Pessimistically, I'm of the opinion that Australia will have to near drown and experience a near-death experience before attitudes change significantly. As we've seen, Horne's warning is nearly a half century old and nothing's changed except for the worse.
As a fellow Australian
I really, really wish I could disagree with you on even one of your above remarks. It is with great sadness I find I cannot.
I too wish that I could disagree with my comments.
When I entered high school years ago, attitudes were very different. The education system was far from being perfect but it was strongly based on core values and rational thinking processes that have a long and successful lineage way back to the Renaissance and the Enlightenment. Since then, we in Australia have unwittingly or otherwise disposed with much of that type of thinking and replaced it with some of the worst aspects of postmodernism*. The same has also happened in most of the English-speaking world but Australia's culture, being younger and more fragile, stands to be in a more perilous position when things go wrong, which I believe they have.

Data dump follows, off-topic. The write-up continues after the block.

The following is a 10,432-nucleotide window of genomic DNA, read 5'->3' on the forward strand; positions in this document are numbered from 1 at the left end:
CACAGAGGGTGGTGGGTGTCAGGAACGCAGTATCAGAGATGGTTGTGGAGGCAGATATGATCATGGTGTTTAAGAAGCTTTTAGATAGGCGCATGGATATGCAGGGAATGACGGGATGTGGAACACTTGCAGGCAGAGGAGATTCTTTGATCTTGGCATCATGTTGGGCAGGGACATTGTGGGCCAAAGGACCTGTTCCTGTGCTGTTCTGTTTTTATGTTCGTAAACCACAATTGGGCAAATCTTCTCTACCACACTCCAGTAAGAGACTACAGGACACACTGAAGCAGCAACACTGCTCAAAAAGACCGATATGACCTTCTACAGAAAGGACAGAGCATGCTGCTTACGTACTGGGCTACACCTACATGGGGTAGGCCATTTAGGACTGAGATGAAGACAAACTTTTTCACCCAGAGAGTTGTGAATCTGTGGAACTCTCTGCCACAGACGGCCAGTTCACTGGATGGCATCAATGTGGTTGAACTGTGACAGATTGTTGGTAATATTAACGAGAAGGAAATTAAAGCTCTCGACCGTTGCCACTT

When I was being educated, I don't believe that I would have mentioned any of these issues except perhaps for my reference to politicians. As with the frog in warming water, we don't realise these effects until it's too late.
What really awoke me to the seriousness of these issues was my experience working in non-English speaking industrialised countries both in Asia and in Europe. In many ways, these countries are running to the traditional paradigm as we once were and unsurprisingly many of the points that I've raised are essentially non-issues there.
A summary of my long-winded whinge is that we've lost an ethos and attitudes that worked reasonably well and we've replaced them without sufficient questioning. Essentially, we in Australia have chucked out the intellectual underpinnings of the Enlightenment which we inherited from and which were hard won by Britain over hundreds of years (and to a lesser extent of the USA's enlightened period--that of Jefferson, Franklin et al).
Thus, in the highly anti-intellectual climate of Australia where little serious debate takes place, it's unsurprising that much has gone wrong.
* Not all aspects of postmodernism are bad; in fact, I believe some are positive for society.